Bellur 2010


Am einnehmendsten die Kinder: Barfuss laufen sie uns an den Feldern des Dorfrands entgegen und begleiten unsere kleine Prozession lautstark bis zum Tempel.





Impressions Bellur 2010

By the name B.K.S. Iyengar we interconnect the greatest living Yoga teacher of our time and the venue of his legacy, Poona. But only few know where Iyengar comes from. Even though he carries his birth place in the first initial of his forename: B for Bellur. A small village in the south of India, two hours drive from Bangalore, where he was born in 1918. There, no road is paved, the houses are small and none of them makes it above two stories. The villagers usually share their home with their cattle, separated only by a simple wall. The major source of income is agriculture and the stone quarry. Many children from Bellur are being sent there to work - for the reward of a warm meal.

B.K.S. Iyengar let the water supply be installed and erected a spacious campus on the village's border which houses a hospital, a secondary school, a boarding house for doctors and teachers, a dwelling for himself (his birth place inside the village has crumpled meanwhile) and will soon also favor a college. Inside the village he has erected a school for the smallest children and a town hall for weddings, festivities and such.

300 children from Bellur and its surroundings are being taught in the Primary School and 300 are being educated, fed, clothed for the schooling semester and given the necessary materials in the Secondary School. The education is free of charge. By this concept of care Iyengar convinced the parents to send their children to school instead of to the quarry and provide the degree of education that allows them later to take their destinies into their own hands.

And Iyengar's engagement targets the mental and spiritual growth, besides the material care for his home community. In the village center, he installed a small temple district with a  Planets-, Hanuman- and a Patanjali temple, the only one of its kind in the world. The restoration of a neighboring 300 year-old Shiva shrine is his next project.


What begins every morning like a walk to the Patanjali temple becomes a firm ritual which stipulates the rhythm of the day. The walk will lead us to the people of the village, watching us with shy curiosity first, but soon after with an unashamed joy as if we were old acquaintances. Most of us are in India for the first time and will be impressed by the different life, the friendliness of people that are not accustomed to have visitors from Europe. As many hardly speak English we communicate by simple sentences, gestures and mimic. There will always be the inviting movement of the hand to follow into the house, drink some tea and share the food.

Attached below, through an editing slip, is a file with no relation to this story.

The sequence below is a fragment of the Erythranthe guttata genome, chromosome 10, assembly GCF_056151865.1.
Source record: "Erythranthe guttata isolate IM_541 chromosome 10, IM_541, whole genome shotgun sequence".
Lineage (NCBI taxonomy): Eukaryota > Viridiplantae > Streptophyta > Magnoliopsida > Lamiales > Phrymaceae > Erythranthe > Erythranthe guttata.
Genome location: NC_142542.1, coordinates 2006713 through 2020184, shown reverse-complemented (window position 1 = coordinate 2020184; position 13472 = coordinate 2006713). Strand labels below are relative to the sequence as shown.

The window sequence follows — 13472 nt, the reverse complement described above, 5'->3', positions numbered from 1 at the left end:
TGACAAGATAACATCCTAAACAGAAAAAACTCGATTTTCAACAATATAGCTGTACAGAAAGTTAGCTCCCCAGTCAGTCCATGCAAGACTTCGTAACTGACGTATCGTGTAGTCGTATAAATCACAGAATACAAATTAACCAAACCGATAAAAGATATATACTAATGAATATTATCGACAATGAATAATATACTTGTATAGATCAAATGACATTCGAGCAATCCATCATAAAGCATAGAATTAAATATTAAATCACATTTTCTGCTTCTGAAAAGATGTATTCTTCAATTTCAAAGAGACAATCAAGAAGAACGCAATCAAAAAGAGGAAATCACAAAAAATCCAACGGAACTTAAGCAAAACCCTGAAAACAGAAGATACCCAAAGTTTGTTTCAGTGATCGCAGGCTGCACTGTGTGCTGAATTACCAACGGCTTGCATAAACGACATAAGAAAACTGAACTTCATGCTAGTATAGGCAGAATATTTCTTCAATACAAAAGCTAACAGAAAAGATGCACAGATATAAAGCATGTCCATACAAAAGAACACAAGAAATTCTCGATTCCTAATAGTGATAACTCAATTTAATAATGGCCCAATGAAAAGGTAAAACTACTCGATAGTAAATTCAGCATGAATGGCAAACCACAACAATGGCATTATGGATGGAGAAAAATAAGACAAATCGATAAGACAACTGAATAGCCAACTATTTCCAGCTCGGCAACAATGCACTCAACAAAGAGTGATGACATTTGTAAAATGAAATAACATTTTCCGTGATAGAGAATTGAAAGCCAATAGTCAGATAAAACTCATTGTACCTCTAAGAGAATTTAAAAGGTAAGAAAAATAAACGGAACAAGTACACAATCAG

The adjoining Puja and Fire ceremony opens a spiritual world for us that is mostly uncommon with Western people. Framed by the morning and the evening Puja our practice takes place in the school-integrated Yogashala under the portraits of  B.K.S. Iyengar and his wife Ramamani whose memory the centre in Bellur is donated to.

Openness and hospitality are omnipresent throughout our stay. Mr. Govinda, his wife Samitra, all teachers, doctors, nurses and guards have been like patron saints to us, caring for us, providing everything and touching us emotionally. For them our visit was a matter of the heart and it became one for us.

like putting on a complicated sari, going through the not less complicated process of acquiring a phone card, first aid or the personal Puja for the deceased father in law of a fellow traveler, attended by half the village population. For this Puja the ancient Shiva temple was unlocked. Three priests conducted the grieving ceremony throughout which prayers, flower offerings and recitals were interwoven with the smoke from countless butter lamps into a vivid impression of Hindu spirituality.

Our hosts would not cease in their care for us until they had us picked up after the several hours of ceremony, in the middle of the night, by the ambulance truck from the institute.

The circles of our quest widened slowly. A first bus ride to Bangalore

We were seen off with an exceptional performance in Bellur. Natarajasana, Rajakapotasana, Kurmasana, Vasishthasana and similar difficult Asanas were demonstrated by students of the  Ramamani Iyengar Secondary School, devotedly, self-evidently and competently. A unique performance and an eminent moment that made us feel that all of us, independent of location and time, nationality and age are united by a comon tie: the Yoga as it is taught by B.K.S. Iyengar.

From Bellur our way led us to the palace of the Maharajah in MysoreKrishnamacharya, taught the Maharajah's family and was active as a scholar. Trailing the tracks of Vishnu follower Iyengar we visit two of the most beautiful Hindu temples of South India in Belur und Somanathpur as well as the Jain sanctuary in Sravana Belgola.

The apogee of our travel comes by meeting with B.K.S. Iyengar in person during the Annual Day on 23rd January in Poona. This is where the circle closes in a fascinating way: from the birth place to the recent domain of this great person and teacher.